We are brainwashed into denying the truth and labelling it anti-Semitic. Forbid anyone, anywhere from criticizing Israel, so settlements, theft, murder, torture, are all carried out at will, until further notice.
The real takeaway from Falk’s memoirs is what the life of an honourable man looks like as the world around him crumbles, who at 90 believes we can still take joy from our life long beliefs, which must be burnished constantly, wiping away dirt and the deeper rust. Israel represents the great, final betrayal of western civilization, our Titanic. Falk is one of the crew, and prefers to go down listening to Mozart, rather than compromise to stay afloat for a few more ‘happy hours’.
Prognosis: There is a flicker of hope of a world government that would improve the human condition, only in the midst of a mood of despair that might arise after a global apocalypse—and even then, I would not be hopeful. More likely … the emergence of an incredibly inhumane network of arrangements managed by and for the benefits of small surviving elites.
The alternative, the flicker, is still the UN: the existence of the UN and the universal human rights framework offer starting points, an awareness of roadblock, and a plenitude of learning venues. It is a starting point because it provides a complex and durable institutional recognition, supported at least nominally by all governments on the planet, of the need for capabilities and norms that can serve the human interests as well as protect national interests…
i The head of the Iran Desk at the State Department told me ‘that Brzezinski would rather see the hostages remain forever in Tehran than see Andrew Young get credit for their release. Falk, Public Intellectual, 277.
ii My experience is similar, with a military attache in Moscow taking me seriously and helping me out, where the foreign office officials were unfocused and even incompetent.
iii As is so often the case, Sullivan seemed to have been rewarded for his record of war crimes in Laos, and then punished for his accurate and conscientious assessment of the unfolding situation in Iran and his constructive encouragement of a pragmatic response to the collapse of the Shah’s regime.
iv Falk, op.cit., 345, 241.
v Ibid., 424.
vi Ibid., 323-4.
vii Ibid., 414.
viii Ibid., 385.
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The author Eric Walberg
Canadian Eric Walberg is known worldwide as a journalist specializing in the Middle East, Central Asia and Russia. A graduate of University of Toronto and Cambridge in economics, he has been writing on East-West relations since the 1980s. He has lived in both the Soviet Union and Russia, and then Uzbekistan, as a UN adviser, writer, translator and lecturer. Presently a writer for the foremost Cairo newspaper, Al Ahram, he is also a regular contributor to Counterpunch, Dissident Voice, Global Research, Al-Jazeerah and Turkish Weekly, and is a commentator on Voice of the Cape radio. Here his own homepage.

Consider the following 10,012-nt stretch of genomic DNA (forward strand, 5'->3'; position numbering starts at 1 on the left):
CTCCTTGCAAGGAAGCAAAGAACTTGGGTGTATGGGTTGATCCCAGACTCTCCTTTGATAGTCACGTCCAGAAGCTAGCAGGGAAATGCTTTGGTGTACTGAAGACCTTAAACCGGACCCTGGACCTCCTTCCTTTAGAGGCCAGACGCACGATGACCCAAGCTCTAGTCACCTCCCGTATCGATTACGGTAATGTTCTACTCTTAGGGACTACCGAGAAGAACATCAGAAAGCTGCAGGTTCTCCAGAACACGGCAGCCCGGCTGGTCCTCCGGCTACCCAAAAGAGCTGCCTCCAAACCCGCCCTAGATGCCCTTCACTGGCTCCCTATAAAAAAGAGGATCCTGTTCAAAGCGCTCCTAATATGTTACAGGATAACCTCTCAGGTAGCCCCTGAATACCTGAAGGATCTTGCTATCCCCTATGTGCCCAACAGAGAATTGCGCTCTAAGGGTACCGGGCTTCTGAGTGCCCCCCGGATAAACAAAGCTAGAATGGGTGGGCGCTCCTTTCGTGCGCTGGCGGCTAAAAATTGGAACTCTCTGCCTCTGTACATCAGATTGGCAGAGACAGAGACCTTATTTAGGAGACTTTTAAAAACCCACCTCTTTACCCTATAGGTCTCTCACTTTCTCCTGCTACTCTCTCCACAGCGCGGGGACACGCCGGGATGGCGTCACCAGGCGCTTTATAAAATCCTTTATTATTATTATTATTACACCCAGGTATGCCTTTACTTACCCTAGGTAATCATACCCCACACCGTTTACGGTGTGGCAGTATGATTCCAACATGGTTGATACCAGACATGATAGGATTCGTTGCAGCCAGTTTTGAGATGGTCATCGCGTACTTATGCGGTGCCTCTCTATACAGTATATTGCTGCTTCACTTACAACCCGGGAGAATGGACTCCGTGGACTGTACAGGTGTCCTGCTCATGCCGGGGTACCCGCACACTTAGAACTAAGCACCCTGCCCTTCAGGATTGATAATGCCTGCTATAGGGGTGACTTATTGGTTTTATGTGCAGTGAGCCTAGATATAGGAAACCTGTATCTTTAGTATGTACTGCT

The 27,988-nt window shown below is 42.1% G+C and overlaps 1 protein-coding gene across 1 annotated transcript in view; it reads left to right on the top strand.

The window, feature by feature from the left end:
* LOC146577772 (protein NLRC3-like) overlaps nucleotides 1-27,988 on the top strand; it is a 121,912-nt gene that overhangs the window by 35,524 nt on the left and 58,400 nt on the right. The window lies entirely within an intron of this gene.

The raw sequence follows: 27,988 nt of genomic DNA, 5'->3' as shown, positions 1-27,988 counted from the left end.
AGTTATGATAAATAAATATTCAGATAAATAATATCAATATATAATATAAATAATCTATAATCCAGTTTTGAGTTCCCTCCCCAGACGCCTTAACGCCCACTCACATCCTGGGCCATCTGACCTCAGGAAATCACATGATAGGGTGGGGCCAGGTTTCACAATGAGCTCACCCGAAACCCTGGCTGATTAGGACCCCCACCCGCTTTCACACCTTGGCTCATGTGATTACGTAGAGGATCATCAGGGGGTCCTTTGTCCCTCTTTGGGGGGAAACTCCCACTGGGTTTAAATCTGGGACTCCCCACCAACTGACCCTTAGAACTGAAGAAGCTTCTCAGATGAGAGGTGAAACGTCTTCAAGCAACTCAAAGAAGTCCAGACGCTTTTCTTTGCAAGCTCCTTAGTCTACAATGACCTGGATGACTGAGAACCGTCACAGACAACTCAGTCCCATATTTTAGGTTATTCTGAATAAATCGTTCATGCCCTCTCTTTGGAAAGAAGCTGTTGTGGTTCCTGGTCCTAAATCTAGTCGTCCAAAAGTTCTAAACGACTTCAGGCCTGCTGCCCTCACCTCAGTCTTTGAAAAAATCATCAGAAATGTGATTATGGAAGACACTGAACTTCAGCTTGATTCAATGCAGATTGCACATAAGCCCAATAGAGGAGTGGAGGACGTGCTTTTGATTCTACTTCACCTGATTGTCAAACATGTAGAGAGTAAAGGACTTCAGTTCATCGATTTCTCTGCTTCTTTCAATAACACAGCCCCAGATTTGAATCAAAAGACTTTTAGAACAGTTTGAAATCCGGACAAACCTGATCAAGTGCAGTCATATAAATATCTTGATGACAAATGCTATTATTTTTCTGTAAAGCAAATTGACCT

The Life Of A Citizens Pilgrim
Clarity Press, February 2021 • US$ 29.95
Overview of the book
This political memoir reveals how Richard Falk became prominent in America and internationally as both a public intellectual and citizen pilgrim. interwoven and enriched with personal accounts of his living, learning and loving in many parts of the world. Falk’s journey began with a comfortable, yet troubled, childhood in New York City that included a conservative political and secular background, leading on to an Ivy League education.
From there, Falk built a life of progressive commitment, highlighted by visits to North Vietnam during the Vietnam War, to Iran during the Islamic Revolution, to South Africa at the height of the struggle against apartheid, and frequently to Palestine and Israel.
This led to his enduring many defamatory attacks launched by militants defending U.S. foreign policy, and especially in reaction to his expressions of solidarity with the Palestinian struggle to achieve basic rights and a just peace. The assault reached its height during the six-year period when Falk served as UN Special Rapporteur for Human Rights in Occupied Palestine.
Along the way, while a professor of international law at Princeton University, he has published more than 50 books on many scholarly topics, including studies of the profound dangers now facing humanity, the relevance of international law and the UN, and prospects for transforming world order in the direction of peace, justice, and ecological viability.
His publications and activism describe various encounters with embedded American militarism, especially as expressed by governmental resistance to responsible efforts to rid the world of nuclear weapons. In the course of his travels, teaching, and writing, Falk has dealt with many leading personalities around the world, such as Ayatollah Khomeini and Vietnamese PM Pham Von Dong.
Aside from a life of travel, commitment, and personal intimacy two themes have dominated his public roles – engaging with the controversies of the present and envisioning a future of world order that is humane and sensitive to ecological limits.
Order the book directly from its publisher here.